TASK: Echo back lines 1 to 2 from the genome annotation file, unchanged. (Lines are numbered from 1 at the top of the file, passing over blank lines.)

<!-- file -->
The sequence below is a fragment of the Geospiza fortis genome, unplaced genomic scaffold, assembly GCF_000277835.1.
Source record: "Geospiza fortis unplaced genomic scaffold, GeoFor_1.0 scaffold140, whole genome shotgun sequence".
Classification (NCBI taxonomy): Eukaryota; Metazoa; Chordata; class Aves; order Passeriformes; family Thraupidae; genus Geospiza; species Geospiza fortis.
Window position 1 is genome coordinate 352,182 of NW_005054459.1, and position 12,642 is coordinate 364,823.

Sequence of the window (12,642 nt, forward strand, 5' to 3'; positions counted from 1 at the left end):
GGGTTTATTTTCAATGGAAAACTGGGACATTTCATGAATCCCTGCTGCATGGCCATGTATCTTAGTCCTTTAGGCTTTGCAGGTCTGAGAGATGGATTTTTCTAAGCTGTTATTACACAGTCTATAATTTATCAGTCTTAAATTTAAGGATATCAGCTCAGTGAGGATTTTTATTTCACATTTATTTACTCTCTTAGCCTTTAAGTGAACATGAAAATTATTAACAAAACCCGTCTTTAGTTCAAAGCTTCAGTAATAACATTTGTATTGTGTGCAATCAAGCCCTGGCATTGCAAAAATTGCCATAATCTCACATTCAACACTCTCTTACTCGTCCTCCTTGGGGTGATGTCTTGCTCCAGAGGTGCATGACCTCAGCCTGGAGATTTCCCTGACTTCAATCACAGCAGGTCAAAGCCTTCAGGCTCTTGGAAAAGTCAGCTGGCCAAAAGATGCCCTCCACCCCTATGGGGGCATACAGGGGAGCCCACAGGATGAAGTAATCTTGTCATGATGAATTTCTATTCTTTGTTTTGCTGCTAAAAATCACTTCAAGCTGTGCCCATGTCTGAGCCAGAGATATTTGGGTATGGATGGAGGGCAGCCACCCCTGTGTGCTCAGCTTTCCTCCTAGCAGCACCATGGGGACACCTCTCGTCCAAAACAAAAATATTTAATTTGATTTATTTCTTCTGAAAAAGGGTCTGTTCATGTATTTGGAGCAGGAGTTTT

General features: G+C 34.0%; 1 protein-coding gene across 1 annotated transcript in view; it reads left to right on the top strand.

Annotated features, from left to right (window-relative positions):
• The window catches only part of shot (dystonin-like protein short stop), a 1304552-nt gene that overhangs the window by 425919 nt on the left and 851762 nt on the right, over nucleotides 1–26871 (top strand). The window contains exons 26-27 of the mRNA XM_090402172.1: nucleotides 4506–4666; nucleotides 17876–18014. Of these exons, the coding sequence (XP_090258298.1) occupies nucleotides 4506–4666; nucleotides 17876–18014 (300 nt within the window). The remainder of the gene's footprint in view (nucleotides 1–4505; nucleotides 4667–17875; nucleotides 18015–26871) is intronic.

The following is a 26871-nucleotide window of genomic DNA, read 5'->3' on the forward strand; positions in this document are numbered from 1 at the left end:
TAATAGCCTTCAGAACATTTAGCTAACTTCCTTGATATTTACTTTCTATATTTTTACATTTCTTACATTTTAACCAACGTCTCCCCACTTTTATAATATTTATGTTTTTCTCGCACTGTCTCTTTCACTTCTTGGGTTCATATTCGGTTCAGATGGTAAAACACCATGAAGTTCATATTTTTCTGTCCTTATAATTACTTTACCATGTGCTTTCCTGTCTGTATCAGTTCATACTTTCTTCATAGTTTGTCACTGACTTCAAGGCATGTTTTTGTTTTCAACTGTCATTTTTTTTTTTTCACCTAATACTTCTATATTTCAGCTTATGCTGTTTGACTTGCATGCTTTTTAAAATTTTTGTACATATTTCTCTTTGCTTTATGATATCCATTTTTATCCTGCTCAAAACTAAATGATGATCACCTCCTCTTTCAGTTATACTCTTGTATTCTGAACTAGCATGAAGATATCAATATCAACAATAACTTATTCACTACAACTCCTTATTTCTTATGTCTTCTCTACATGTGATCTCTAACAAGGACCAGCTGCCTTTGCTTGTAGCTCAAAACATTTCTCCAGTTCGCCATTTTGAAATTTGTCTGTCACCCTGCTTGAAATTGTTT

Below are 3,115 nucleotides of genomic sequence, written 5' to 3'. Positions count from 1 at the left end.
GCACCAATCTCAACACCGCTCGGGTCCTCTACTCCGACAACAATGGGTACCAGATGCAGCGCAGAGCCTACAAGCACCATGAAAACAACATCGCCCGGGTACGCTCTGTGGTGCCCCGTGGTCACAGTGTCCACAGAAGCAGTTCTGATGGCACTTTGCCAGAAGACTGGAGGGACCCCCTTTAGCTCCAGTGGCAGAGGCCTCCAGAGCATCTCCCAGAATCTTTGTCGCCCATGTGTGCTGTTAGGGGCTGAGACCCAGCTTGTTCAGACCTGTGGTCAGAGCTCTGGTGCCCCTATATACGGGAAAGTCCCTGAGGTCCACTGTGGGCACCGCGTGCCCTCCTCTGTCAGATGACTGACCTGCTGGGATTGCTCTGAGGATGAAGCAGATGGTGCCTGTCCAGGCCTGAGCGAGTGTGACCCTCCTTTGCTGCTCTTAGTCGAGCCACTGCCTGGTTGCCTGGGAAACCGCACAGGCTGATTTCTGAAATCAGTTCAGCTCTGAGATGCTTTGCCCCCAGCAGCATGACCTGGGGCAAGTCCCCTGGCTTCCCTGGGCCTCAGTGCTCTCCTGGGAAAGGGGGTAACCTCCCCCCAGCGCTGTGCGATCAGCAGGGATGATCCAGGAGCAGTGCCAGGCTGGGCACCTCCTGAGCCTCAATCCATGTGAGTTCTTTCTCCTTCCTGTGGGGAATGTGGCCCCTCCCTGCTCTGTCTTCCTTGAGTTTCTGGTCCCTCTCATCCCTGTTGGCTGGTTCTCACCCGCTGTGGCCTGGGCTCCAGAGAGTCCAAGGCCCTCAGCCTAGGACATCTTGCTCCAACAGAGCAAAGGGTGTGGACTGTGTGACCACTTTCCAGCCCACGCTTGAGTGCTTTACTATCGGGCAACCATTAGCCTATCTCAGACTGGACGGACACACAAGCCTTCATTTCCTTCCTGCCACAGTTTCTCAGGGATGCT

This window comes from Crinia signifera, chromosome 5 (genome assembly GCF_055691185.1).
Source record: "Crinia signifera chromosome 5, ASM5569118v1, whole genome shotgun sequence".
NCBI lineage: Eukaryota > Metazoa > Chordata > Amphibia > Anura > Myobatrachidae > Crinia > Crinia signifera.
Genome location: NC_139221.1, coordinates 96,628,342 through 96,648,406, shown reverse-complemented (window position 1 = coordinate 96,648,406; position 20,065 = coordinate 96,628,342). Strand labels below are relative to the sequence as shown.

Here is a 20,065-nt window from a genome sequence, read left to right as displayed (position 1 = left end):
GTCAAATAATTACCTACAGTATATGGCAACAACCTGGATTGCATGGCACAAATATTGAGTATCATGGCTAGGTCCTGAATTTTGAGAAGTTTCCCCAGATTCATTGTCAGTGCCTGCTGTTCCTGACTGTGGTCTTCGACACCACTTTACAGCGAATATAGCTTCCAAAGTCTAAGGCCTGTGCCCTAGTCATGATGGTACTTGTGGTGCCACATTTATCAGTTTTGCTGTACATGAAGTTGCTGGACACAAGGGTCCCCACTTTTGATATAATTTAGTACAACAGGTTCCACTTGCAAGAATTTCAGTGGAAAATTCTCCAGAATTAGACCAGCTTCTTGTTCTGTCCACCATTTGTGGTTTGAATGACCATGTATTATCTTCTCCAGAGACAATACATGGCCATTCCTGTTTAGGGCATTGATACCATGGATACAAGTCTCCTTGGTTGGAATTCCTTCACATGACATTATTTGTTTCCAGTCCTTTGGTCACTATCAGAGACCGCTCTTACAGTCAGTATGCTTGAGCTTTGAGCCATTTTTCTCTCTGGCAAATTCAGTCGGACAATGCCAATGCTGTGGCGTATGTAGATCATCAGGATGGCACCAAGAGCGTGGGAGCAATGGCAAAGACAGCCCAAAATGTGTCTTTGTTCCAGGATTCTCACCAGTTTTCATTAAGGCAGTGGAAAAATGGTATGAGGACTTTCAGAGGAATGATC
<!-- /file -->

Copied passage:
The sequence below is a fragment of the Geospiza fortis genome, unplaced genomic scaffold, assembly GCF_000277835.1.
Source record: "Geospiza fortis unplaced genomic scaffold, GeoFor_1.0 scaffold140, whole genome shotgun sequence".